A: How quickly your period returns is really variable and is influenced by whether you are solely breastfeeding or using formula as well. Occasionally some people have their period back by 6 weeks after delivery, but others still don’t have a period back well over a year after delivery. The important thing is, once you have completely stopped breastfeeding, there is no reason why your period shouldn't resume. 

Q: My baby is 10 weeks old (born via C-Section) and having sex is still painful. Is this normal?

A: Yes that is really common. If you are breastfeeding then you will have high levels of progesterone and very low estrogen levels because you are probably not ovulating yet. You are also just recovering from a big operation. I’d recommend going to see your doctor to get some vaginal estrogen cream.


Q: Advice for lesbian couple looking into reciprocal IVF and sperm donation?

A: Go for it! It’s so cool seeing lesbian couples decide in what order they are going to carry their babies, whose egg and who’s uterus is going to be used. You are best to come and catch up with a fertility specialist fairly early on to get the ball rolling and thinking about your sperm donor. 


Q: What are your top tips for getting your body ready for IVF?

A: Just keep healthy - there is no secret formula. Eat a diet full of antioxidants, don't smoke, cut back on the booze and keep your weight in the normal range. There is no particular time frame, just go for it when you are ready.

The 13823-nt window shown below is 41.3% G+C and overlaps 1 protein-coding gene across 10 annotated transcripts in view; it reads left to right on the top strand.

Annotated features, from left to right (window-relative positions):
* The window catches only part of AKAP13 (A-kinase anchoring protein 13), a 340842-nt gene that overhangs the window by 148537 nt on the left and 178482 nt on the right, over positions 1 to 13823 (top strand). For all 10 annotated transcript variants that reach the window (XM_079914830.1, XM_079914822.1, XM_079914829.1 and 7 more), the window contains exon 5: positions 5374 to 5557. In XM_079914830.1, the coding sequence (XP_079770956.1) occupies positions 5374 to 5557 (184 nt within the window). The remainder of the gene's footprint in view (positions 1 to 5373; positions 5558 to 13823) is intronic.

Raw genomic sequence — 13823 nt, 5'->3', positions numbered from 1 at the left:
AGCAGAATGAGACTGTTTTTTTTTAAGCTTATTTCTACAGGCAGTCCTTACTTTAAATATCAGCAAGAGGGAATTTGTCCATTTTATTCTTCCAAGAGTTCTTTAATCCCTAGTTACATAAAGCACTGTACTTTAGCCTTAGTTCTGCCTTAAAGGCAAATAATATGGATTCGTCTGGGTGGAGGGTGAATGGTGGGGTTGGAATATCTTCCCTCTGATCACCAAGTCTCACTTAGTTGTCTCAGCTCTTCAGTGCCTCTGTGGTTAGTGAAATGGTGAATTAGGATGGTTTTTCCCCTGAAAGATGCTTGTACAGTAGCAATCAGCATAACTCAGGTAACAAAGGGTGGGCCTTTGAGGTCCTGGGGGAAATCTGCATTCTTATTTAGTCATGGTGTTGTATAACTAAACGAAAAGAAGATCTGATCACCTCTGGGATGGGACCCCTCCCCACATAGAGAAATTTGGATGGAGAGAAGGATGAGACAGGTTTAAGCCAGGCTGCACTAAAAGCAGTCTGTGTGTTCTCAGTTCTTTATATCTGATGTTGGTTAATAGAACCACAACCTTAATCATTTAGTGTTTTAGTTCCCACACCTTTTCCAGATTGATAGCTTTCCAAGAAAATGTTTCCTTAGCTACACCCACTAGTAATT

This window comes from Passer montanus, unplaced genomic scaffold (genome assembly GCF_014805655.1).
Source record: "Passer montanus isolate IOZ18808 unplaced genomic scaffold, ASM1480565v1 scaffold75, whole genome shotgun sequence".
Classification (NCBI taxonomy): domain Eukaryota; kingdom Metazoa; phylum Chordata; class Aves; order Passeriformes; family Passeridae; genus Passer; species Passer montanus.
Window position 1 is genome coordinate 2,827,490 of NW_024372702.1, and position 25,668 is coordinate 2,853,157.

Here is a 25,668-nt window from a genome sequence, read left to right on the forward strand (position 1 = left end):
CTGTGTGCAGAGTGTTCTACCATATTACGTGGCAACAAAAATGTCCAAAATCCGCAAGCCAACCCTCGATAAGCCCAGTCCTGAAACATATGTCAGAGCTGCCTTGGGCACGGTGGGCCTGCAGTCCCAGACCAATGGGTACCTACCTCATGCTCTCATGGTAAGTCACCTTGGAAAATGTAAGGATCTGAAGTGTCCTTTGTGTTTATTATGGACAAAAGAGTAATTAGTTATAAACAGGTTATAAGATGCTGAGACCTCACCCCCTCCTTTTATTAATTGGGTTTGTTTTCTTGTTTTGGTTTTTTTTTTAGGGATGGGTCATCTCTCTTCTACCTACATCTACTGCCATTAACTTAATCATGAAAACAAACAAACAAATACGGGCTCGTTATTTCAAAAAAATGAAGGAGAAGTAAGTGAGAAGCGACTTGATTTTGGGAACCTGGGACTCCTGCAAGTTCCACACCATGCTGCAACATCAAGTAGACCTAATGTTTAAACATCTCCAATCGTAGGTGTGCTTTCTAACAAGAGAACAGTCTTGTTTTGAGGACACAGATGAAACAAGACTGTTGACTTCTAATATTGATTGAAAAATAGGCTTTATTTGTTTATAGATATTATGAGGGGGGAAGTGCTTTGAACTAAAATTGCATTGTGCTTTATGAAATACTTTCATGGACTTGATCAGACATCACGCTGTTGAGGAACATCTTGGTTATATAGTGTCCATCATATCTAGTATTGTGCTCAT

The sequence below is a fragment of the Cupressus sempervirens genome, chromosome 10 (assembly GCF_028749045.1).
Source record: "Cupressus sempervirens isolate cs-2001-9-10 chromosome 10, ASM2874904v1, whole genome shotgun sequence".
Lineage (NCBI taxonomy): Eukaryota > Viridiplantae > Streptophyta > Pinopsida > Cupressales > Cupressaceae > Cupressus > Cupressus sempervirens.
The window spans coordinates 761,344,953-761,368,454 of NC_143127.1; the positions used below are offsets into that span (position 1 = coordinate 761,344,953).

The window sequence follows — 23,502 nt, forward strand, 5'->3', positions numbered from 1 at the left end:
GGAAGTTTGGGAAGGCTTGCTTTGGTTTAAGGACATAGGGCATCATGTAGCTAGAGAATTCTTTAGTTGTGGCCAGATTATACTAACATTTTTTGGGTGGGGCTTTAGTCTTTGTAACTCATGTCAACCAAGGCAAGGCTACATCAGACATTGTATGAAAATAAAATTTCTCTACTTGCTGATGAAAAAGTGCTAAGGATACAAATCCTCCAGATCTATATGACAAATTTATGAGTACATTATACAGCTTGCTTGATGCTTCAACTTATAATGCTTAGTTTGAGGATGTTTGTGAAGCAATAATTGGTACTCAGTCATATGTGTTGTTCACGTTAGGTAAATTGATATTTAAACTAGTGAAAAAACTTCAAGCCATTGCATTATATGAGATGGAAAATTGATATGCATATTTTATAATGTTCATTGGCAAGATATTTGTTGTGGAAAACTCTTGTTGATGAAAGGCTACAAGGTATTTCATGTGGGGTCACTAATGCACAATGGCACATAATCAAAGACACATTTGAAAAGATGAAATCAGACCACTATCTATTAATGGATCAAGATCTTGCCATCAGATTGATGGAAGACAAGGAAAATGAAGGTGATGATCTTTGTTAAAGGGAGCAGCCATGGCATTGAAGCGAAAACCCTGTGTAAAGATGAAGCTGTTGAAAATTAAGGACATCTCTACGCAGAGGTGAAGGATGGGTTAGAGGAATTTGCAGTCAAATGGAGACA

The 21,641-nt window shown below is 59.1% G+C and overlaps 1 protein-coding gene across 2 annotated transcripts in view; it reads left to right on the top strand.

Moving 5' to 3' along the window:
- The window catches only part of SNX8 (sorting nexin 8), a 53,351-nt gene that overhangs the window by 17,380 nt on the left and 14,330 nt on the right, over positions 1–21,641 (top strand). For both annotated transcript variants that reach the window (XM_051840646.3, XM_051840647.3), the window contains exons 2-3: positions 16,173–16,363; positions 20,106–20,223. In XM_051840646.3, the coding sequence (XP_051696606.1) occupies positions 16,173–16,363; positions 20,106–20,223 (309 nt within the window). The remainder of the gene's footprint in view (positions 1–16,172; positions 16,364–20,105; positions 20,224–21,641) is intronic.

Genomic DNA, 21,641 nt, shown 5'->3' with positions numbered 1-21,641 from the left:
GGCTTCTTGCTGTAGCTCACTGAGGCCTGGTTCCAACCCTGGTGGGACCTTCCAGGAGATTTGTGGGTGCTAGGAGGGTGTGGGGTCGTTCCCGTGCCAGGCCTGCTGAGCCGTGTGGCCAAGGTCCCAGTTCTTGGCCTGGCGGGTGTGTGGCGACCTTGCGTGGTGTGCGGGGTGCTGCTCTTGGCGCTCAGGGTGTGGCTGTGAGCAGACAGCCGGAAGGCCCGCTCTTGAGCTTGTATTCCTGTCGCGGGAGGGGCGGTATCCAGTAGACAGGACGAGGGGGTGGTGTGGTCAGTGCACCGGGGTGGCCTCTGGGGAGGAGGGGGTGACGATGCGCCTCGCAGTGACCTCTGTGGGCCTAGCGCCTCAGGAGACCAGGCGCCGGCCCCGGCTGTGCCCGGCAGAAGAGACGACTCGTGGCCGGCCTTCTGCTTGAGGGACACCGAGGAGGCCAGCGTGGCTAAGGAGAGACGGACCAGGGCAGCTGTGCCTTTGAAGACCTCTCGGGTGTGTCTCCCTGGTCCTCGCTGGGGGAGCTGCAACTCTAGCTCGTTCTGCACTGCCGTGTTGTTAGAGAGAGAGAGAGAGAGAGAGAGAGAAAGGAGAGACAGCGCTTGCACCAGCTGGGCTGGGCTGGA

Q: I’m still breastfeeding and have a way lower sex drive. Is this normal?

A: There’s so many things about having a baby lower your sex drive!!! It’s not breastfeeding by itself, it’s usually a combination of a lot of things including tiredness, body changes, hormonal changes and just being constantly busy with your mind on other things. 


Q: Can I choose who my obstetrician is if I go through the public system?

A: No, unfortunately in the public system you don't get to choose your obstetrician. But, that doesn’t mean the public system isn't good. All of us have done our training through the public system and in Australia the care is excellent. It’s just that you don't get to build up a relationship with the person who will deliver your baby and it would be very uncommon for you to be looked after by the boss. Usually your care would be under trainee obstetricians who report to a consultant. 


Q: What are the best ways to increase fertility as someone with PCOS?

A: Wow! That’s a huge question. Keeping your weight within the normal weight range is definitely helpful. My preferred method for inducing ovulation is a breast cancer drug called Letrozole - it has minimal side effects and is very effective. Of course there are all sorts of other treatments including other types of tablets, injections, ovarian drilling and IVF. 

OBGYN answering questions for munchkin and bear

A huge thank you to Dr Ben Kroon for generously donating his time and expertise to our tribe (for free!) to answer all these questions. We hope this was helpful! 

If you’d like to get in touch with Dr Ben to book an appointment, simply visit the Eve Health website here or get in contact with his PA by emailing